• Exhale, gently engaging core, and lift one hand off the chair to tap the alternate shoulder
    • Do not tip, sway, or move in your body. The only thing that moves is the hand that is tapping your shoulder. Use your core to stabilize. 
  • Inhale and lower your hand back down to the chair
    • This movement is slow and controlled, your core continuing to stabilize you. 
  • Repeat for a total of 10 reps, alternating the taps, 5 taps on each shoulder. 

 

3.One Leg Hip Lift 

  • Lay on the ground with your feet on the floor
    • Check in to make sure you are not tucking your pelvis under
  • Exhale and push up into a bridge position 
    • You will maintain this bridge position for the rest of the exercise
  • Inhale, center yourself, and get ready to begin
    • Check that you are not holding tension in your jaw or neck
  • Exhale and engage your core as you lift one leg off the ground to a level that feels comfortable.
    • Try to maintain the height of your bridge as you lift your leg up, using the core to stabilize.
  • Inhale and lower leg back down, returning to starting position
    • Keep this movement slow and controlled 
  • Repeat for a total of 10 reps, alternating the leg you lift.
    • If needed, come out of the bridge position after 5 reps for a small break.

 

4.Staggered Step and Pull 

  • Get an exercise band
    • alternatives could be a pair of tights or anything you can pull and get some slight tension works great
  • Stand with one foot stepped forward and the other back.
    • Both legs are straight (but knees not locked) and feet facing forward.
    • Hold the band or tights at chest level.
  • Check in with your shoulders
    • make sure they are relaxed and not lifting up towards your ears
  • Inhale, center yourself, and get ready to begin
    • Your band is held out right in front of you, arms straight but not locked, there is a slight bend at the elbow.
  • Exhale and gently engage your core as you pull the ends of the band apart 
    • Don’t force the band to pull too far apart, feel how as you pull the band apart your core ‘kicks in’ more to support that movement. You should not be shaking or losing your balance. Stay stable as you pull the band.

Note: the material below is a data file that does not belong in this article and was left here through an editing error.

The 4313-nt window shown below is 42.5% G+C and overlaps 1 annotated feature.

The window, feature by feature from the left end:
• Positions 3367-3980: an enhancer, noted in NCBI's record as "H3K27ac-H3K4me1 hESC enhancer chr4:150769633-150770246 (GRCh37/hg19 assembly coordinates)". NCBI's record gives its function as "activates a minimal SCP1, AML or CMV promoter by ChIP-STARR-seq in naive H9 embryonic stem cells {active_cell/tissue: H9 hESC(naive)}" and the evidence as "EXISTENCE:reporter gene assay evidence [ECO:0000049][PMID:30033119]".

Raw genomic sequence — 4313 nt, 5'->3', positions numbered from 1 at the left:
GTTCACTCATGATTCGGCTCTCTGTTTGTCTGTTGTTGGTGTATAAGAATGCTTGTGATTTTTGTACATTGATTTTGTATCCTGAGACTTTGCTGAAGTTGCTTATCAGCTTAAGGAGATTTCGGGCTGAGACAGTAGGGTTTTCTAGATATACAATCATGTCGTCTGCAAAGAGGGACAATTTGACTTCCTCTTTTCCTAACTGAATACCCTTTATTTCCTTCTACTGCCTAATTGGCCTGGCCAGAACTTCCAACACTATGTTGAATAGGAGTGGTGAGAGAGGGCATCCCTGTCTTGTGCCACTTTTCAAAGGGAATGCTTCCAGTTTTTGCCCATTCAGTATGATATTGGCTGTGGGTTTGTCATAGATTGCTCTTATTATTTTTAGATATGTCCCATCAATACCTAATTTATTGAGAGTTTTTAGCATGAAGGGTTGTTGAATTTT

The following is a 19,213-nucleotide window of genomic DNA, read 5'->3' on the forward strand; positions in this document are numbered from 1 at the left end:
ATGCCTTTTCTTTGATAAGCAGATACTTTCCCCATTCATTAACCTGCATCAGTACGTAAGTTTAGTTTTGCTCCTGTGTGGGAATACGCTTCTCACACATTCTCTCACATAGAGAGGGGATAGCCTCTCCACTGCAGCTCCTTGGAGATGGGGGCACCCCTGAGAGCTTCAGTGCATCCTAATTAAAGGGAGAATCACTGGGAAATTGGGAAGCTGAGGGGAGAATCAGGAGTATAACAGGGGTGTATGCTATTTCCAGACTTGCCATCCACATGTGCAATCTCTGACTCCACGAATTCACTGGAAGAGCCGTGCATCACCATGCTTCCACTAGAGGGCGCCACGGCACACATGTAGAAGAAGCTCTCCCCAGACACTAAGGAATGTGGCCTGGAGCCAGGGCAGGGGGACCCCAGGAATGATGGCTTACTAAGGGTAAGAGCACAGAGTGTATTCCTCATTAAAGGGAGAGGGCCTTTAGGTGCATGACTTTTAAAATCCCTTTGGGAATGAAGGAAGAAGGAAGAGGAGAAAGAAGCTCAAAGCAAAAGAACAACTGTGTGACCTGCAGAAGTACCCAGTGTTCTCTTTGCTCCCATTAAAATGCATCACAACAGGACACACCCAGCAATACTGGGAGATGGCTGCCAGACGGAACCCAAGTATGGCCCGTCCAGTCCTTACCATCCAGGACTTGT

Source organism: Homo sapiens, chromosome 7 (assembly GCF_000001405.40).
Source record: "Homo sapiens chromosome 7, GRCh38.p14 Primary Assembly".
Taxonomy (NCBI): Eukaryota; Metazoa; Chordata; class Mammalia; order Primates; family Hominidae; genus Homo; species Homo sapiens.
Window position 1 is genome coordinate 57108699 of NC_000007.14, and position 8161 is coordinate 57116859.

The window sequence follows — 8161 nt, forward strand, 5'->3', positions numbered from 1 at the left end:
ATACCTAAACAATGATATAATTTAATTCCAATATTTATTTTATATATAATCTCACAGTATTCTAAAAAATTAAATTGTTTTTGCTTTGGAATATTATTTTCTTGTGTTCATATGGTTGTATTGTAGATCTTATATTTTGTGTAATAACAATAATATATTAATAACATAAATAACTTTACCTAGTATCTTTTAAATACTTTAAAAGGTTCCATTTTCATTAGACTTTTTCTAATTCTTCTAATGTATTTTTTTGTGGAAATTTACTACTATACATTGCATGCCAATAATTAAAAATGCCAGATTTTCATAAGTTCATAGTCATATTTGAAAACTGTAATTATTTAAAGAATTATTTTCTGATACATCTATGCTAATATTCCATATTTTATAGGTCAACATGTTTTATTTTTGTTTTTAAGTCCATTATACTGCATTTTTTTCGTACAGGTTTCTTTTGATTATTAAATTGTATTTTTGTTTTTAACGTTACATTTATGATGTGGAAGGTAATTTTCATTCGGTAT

• Inhale, release engagement, and release tension on the band
    • Keep the band raised at chest level, don’t lower. 
  • Repeat for 5 reps

 

5.Squat and Squeeze 

  • Grab a small ball or pillow and hold it at chest height 
    • Check-in with your shoulders- make sure they are relaxed and not lifting up towards your ears
  • Inhale and squat down
    • As you lower into your squat think of sitting back into a chair- use your glutes! Keep your knees and toes tracking in the same direction and don’t let your knees go over your toes. 
  • Exhale and push through to standing as you gently squeeze the ball/pillow
    • Keep the majority of your weight in your heels, this will keep the work where you want it- in your backside! Feel how that gentle squeeze on the ball increases the activation in your core.
  • Repeat for 5 reps, going at a pace and squat depth that feels good for you.

And there you have it, 5 diastasis recti exercises you can feel safe and confident doing! You can sprinkle these into your workout routine here and there or you can do all 5 in a row for an awesome DR focused core workout. Either way, these moves will be so beneficial! 

 

Let’s wrap this up

We talked about a handful of important principles today, a few were:

  • It can often feel overwhelming to know how to exercise safely with DR
  • How you perform an exercise matters just as (if not more) than what exercise 
  • Learning how to engage your core properly is vital 
  • The ‘no pain no gain’ mentality=outdated. Tune into your body and work with your body, not against it. 
  • And of course, we went over your 5 new diastasis recti exercises! 

Above all remember, healing diastasis recti is NOT just about ‘core-specific’ exercises, we are not spot treating an isolated part of the body. We are focusing on the entire system and how the core is performing in that dynamic system! As you are doing these exercises keep in mind what your focus is: your core. 

So how did those exercises go for you? Were you able to feel your core working? Did anything surprise you as you tried these moves out? Let us know, we want to cheer you on! 

Now, before you go, let’s have a quick pep talk. You (yes, YOU) are strong and capable. Your body is strong and capable. Remember this truth and if you have an internal dialogue running through your head that is telling you otherwise, kick it to the curb. Go out there and take control of your day, you got this gorgeous.  

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If you loved these 5 exercises and the information you were given, then listen up! We love giving little snippets of guidance, education, and exercises but if you want it all and feel like there is more you need to learn- we have what you need!